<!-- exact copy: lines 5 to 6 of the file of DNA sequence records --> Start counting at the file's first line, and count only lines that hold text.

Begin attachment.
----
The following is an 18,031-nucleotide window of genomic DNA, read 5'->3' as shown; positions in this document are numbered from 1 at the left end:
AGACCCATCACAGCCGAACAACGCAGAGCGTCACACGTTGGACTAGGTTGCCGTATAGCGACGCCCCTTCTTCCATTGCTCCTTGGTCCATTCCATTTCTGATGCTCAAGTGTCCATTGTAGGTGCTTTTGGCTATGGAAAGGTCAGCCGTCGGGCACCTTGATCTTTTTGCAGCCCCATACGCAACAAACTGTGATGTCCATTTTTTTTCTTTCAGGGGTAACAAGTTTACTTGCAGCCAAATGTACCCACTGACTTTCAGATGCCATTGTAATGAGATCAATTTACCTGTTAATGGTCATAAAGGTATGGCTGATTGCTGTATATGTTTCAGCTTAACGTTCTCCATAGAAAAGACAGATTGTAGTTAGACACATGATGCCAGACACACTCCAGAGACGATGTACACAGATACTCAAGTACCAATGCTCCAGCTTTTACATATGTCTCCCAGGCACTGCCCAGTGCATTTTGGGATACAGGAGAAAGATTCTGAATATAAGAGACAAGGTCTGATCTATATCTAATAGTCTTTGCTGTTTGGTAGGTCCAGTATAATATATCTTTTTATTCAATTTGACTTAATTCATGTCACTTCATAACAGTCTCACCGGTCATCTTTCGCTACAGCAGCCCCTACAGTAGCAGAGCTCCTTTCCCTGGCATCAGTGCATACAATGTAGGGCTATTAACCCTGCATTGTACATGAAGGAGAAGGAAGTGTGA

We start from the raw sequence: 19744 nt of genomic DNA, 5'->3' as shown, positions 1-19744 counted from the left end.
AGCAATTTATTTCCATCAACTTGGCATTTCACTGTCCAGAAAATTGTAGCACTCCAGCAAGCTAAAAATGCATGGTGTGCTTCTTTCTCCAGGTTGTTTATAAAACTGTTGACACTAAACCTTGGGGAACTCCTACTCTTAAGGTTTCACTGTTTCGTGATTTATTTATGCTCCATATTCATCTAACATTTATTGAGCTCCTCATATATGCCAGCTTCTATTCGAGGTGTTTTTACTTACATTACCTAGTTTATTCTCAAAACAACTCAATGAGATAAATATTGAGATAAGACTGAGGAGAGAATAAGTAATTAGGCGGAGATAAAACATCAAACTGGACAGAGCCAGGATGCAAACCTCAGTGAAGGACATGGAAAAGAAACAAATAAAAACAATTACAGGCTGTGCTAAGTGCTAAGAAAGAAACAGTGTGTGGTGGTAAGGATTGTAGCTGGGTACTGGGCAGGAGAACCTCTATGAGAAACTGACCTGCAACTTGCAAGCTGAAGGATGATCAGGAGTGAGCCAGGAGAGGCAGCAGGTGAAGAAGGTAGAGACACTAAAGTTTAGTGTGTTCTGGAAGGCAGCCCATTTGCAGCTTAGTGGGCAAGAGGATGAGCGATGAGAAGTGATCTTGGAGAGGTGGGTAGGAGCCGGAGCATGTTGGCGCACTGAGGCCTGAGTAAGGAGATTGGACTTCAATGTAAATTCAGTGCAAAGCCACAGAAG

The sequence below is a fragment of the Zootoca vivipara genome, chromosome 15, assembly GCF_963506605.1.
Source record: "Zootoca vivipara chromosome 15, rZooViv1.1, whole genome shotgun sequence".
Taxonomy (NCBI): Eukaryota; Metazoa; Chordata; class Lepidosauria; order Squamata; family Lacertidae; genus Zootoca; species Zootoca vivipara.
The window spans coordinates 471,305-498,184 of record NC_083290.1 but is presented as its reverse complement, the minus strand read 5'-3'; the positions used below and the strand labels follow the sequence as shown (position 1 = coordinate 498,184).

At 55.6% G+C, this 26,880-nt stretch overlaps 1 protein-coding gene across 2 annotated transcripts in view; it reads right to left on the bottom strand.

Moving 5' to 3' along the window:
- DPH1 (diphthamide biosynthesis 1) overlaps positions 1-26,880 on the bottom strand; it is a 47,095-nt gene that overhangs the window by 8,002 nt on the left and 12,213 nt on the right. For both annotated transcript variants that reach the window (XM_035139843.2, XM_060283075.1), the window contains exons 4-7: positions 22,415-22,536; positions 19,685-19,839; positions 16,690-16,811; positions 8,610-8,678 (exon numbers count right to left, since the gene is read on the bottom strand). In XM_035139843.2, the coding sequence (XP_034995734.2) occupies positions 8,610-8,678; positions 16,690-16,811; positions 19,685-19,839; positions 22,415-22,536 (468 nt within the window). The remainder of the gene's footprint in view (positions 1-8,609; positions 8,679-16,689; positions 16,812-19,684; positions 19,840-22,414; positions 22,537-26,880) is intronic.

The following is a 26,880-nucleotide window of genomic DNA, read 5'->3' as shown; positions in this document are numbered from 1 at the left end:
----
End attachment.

The sequence below is a fragment of the Zootoca vivipara genome, chromosome 15, assembly GCF_963506605.1.
Source record: "Zootoca vivipara chromosome 15, rZooViv1.1, whole genome shotgun sequence".